I haven’t had the courage to swing by my great-great-grandfather’s grave on the west side of Port Townsend lately.
I fear I’ll discover him spinning in his grave to learn his once-honorable clan has spawned the latest editor of the Olsons’ hometown paper.
Denouncing the local newspaper is the real national pastime. Even people who don’t go in for sports carp and quibble over journalism, so I don’t expect Olaf to be thrilled.
I have no confidence death puts an end to it. Olaf’s co-tenants in the two-acre Red Men Cemetery are probably still vocal about the sins of Leader editors past. Now they can blame him for me.
An accomplished builder and farmer, Olaf moved his family from Sweden to the prairies of Iowa and then, in March of 1889, to Port Townsend.
The young family was just in time to see W.L. Jones’ Morning Leader join the multi-newspaper war that had been underway here since the 1850s, when there were up to five papers seeking traction.
Competition sometimes brought out the worst in 19th century journalists. So, I worry. Did my long-ago predecessor at The Morning Leader treat the Olson family’s Grandview Hotel fairly?
When typhoid struck a guest there, did the Leader report a “case” or scream “epidemic?”
And when, through mysterious circumstances, the doctor wound up with the lease for the hotel building, how was it reported when he subsequently skipped out on a fat stack of debts?
Reading what Olaf’s daughter, Hilda, wrote in her memoir, it seems some Olsons did not feel their cause had been championed in town. They shook the dust of Port Townsend from their feet and homesteaded the high country above Blyn.
But Olaf and his wife stayed on and it’s hard to imagine the sober old Lutheran loved the nosy nature of news.
I’m guessing he’d wrinkle his nose to hear that I make no apologies for journalism’s tattling. Madison and Jefferson’s antidote to tyranny was a free press, with “some degree of abuse inseparable from (its) proper use.” I aim to properly use Gutenberg’s contraption, but I know the line between abuse and proper use is a matter of opinion. From long experience, I understand that when I commit journalism, my innocent relatives suffer guilt by association.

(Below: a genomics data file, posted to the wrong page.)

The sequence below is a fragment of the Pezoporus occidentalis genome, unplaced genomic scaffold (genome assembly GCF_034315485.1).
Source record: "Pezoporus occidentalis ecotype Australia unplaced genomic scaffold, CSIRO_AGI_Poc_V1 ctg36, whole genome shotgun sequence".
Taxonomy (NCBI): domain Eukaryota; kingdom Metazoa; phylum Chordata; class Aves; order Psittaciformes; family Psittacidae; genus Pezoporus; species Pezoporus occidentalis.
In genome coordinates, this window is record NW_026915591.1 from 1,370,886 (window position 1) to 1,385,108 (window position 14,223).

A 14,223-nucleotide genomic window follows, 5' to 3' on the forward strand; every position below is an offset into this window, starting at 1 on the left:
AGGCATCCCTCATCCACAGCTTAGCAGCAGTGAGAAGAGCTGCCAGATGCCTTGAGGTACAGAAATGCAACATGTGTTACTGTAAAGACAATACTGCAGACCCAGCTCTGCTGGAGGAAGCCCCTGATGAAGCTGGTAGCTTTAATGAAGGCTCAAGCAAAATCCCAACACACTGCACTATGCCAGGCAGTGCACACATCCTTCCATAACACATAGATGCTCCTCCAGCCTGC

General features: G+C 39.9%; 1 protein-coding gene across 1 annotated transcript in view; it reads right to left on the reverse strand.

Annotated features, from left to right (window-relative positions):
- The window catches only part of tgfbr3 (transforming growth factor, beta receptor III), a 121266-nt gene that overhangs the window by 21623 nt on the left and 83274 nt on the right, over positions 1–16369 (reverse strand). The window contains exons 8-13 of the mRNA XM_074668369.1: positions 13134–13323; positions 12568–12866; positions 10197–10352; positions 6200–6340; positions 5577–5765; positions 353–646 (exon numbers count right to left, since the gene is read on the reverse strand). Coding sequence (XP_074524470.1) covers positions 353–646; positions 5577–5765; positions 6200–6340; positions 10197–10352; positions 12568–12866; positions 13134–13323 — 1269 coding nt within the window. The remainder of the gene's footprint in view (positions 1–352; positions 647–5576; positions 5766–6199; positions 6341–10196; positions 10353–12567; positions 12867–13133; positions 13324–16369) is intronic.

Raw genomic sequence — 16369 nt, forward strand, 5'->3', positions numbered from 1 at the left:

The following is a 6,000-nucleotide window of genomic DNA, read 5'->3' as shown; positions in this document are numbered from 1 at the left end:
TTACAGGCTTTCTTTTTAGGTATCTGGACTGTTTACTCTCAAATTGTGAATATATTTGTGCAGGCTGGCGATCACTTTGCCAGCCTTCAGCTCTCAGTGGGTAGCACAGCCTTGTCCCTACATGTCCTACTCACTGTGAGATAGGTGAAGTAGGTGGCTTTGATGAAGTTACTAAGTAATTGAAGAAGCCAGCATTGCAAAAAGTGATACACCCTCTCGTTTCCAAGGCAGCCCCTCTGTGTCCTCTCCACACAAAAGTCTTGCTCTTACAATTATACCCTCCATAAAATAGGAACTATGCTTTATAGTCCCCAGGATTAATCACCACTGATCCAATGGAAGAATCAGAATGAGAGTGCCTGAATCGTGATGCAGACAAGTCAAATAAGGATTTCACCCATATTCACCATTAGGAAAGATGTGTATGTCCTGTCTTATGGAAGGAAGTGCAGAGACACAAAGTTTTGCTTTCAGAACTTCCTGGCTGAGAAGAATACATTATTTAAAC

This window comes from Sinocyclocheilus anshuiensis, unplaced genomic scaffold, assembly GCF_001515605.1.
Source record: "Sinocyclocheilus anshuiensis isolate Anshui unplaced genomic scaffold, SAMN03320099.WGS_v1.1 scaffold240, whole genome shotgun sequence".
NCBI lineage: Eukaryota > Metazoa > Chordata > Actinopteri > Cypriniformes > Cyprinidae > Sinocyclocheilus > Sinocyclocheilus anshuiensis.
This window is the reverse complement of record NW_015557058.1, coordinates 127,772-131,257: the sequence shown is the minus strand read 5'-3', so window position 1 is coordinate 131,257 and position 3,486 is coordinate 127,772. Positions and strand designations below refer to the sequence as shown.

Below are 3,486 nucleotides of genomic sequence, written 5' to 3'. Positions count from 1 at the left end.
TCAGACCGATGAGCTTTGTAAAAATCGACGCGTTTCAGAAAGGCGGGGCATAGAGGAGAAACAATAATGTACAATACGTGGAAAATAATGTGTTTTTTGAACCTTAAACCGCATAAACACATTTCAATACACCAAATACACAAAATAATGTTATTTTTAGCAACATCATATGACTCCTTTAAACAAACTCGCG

Stranded in the grocery line with a cartful of necessities, the newsperson’s kin wants to sink through the floor when it starts: “You related to that dingbat at the newspaper? Well, let me tell you something about that rag…”
That means family get-togethers in Blyn now require me to explain The Leader’s decisions when I’d rather be stealing the last chunk of smoked salmon. And when I’m slipping into my grandmother’s kitchen to make a sandwich, I’ll be hearing how family members now have to suffer shame-by-association every time their neighbors scoff at a typo, sniff at a split infinitive or sneer at any failure to uncover “the real story”.
All joking aside, I’m responsible for everything in the paper that’s not an ad, so I can only improve with the benefit of your wisdom.I welcome and value unstinting critiques by readers, several of which have already come my way. My email is email@example.com and the phone on my desk is 360-385-2900 x.109.
Eventually, I’m going to have to go shuffle my feet at Olaf and Lavisa’s graves and learn if the old Swede is going to give me the cold shoulder for riding the newsroom’s uneasy chair.
Dean Miller is Editor of The Leader. Names of his living local relatives have been withheld to protect the innocent. He is bound to observe the Society of Professional Journalists’ code of ethics and will not edit reports about them or their undertakings.